Minister of Natural Resources Vickram Bharrat has clarified that the Guyana Government has not yet approved ExxonMobil’s Payara project.
He said discussions are still ongoing and that a high-level government team will be meeting later today on this matter.
According to the Natural Resources Minister, while the project is not yet approved, the government is working towards signing an agreement with the US-oil giant soon.
Minister Bharrat said the government is hoping to meet the month-end deadline.
Payara, which was discovered in 2017, is ExxonMobil’s third potential development project within the Stabroek Block after Liza Phase 1 and 2. The discovery well was drilled in a new reservoir, encountering more than 29 metres of high-quality oil-bearing sandstone reservoirs.
The Payara development plan includes a floating production, storage and offloading (FPSO) vessel, named Prosperity. It is expected to produce 220,000 barrels per day, supporting up to 45 wells, including production, water injection and gas injection wells.
Under the former A Partnership for National Unity/Alliance For Change (APNU/AFC) Government, the Energy Department contracted Bayphase to conduct a review of the FDP in December of 2019.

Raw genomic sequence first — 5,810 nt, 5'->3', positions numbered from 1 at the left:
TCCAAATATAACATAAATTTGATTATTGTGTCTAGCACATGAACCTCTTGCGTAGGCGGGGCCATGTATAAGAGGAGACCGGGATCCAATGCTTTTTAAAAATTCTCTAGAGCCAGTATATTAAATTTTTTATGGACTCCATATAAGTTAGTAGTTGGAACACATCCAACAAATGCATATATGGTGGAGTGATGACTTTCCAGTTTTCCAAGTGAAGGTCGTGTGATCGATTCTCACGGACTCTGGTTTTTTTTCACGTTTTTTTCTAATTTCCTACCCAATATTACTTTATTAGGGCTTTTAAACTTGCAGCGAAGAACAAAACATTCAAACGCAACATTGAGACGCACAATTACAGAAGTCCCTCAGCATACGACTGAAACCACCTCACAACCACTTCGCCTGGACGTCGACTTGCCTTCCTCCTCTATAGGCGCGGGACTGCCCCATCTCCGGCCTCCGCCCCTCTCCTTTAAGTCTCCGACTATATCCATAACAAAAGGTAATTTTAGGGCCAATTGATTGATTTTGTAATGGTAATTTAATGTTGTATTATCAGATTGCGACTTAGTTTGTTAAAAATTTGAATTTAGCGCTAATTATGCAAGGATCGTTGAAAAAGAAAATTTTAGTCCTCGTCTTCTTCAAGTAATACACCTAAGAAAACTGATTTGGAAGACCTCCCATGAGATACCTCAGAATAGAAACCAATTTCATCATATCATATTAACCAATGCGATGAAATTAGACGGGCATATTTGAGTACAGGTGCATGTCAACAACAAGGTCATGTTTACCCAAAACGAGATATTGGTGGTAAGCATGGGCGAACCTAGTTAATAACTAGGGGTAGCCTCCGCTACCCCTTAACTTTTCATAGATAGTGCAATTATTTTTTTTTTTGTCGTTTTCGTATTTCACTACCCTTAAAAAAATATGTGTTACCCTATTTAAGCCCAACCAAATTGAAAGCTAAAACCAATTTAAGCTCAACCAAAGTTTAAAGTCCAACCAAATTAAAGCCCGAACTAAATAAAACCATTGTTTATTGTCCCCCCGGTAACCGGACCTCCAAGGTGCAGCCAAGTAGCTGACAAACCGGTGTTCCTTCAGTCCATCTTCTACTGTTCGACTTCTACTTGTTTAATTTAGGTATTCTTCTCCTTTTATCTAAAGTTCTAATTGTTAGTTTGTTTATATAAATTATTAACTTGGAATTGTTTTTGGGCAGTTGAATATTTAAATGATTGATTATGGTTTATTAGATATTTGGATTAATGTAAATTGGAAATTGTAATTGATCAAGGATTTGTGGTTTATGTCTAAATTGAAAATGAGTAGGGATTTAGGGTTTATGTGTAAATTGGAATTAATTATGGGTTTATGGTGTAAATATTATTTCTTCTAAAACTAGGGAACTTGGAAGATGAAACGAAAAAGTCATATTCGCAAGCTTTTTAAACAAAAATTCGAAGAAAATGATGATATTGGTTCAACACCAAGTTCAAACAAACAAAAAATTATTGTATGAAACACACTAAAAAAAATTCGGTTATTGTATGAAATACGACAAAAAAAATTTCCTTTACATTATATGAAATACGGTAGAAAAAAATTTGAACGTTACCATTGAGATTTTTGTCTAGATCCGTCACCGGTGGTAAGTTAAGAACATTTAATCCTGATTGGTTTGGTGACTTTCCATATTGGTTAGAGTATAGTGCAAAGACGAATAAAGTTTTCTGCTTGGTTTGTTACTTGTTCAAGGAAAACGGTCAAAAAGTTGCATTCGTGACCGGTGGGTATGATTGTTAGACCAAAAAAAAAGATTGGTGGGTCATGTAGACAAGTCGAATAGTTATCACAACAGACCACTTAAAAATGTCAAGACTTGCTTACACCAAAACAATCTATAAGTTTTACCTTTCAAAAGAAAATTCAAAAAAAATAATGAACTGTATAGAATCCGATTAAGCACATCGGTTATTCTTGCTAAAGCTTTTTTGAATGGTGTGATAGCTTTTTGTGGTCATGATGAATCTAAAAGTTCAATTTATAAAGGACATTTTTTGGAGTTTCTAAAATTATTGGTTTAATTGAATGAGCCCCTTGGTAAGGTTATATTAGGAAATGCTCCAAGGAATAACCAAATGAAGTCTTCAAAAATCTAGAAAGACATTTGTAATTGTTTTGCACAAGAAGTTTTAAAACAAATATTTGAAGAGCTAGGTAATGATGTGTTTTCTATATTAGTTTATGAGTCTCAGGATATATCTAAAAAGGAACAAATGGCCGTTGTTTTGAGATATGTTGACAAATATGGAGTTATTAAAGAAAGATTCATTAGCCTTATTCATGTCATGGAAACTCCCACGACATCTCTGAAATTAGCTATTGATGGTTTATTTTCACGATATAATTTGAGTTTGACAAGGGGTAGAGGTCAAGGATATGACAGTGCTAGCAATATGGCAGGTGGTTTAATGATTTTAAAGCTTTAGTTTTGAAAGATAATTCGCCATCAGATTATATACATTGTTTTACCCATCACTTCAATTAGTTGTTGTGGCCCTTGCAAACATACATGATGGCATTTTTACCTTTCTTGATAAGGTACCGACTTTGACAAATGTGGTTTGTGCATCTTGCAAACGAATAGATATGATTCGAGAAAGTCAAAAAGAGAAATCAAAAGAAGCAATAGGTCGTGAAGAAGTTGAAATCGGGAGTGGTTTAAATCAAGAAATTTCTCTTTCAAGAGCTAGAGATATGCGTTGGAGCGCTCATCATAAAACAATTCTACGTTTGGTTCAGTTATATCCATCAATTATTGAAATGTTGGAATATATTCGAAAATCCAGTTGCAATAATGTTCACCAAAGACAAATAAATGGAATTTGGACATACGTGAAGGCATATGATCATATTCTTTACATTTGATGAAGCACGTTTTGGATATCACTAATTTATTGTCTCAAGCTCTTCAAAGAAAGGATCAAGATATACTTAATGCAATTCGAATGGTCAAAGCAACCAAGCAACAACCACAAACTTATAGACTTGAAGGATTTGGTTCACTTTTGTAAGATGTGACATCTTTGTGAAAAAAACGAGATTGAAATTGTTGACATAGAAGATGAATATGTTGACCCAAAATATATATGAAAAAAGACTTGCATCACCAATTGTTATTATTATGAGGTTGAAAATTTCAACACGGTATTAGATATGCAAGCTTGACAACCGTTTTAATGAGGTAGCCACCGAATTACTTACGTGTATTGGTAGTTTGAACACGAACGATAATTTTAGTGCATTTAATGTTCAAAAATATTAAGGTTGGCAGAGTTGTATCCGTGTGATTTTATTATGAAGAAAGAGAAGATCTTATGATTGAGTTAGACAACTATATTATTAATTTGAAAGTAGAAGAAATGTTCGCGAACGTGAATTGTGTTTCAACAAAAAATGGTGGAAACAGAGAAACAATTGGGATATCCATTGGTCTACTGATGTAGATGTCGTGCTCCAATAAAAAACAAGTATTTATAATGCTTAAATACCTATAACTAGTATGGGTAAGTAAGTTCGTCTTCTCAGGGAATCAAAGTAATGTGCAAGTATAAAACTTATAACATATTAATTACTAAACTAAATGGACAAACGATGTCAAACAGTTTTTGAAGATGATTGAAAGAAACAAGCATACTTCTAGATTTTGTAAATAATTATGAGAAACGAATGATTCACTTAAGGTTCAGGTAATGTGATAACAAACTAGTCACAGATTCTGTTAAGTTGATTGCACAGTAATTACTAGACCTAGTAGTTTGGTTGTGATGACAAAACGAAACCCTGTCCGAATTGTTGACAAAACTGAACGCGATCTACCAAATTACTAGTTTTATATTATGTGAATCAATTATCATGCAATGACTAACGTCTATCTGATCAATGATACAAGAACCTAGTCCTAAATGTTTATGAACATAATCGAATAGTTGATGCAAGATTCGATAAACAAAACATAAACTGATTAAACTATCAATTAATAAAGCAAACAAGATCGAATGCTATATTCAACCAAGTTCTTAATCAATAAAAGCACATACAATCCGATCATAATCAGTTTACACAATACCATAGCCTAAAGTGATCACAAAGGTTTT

The review was completed but in the wake of the controversies that followed the March 2, 2020 elections, little progress was made on approving the plan. ExxonMobil’s Final Investment Decision (FID) hinges on gaining approval for the development.
The oil company has complained that further delays in granting approval for the project could result in less revenue for Guyana after the project starts up in 2023. But experts have argued that unless ExxonMobil is able to give proper environmental and local content assurances and even improve the terms of its contract with Guyana, approval should be withheld.
Therefore, the new PPP/C government had tapped into an existing Canadian grant to recruit independent experts who would review the work done on Exxon’s Payara project FDP, before granting final approval for the project.
Those experts included Allison Redford, who is a former Attorney General and Premier of Alberta, Canada, and has worked with other groups around the world to conduct similar reviews in nature.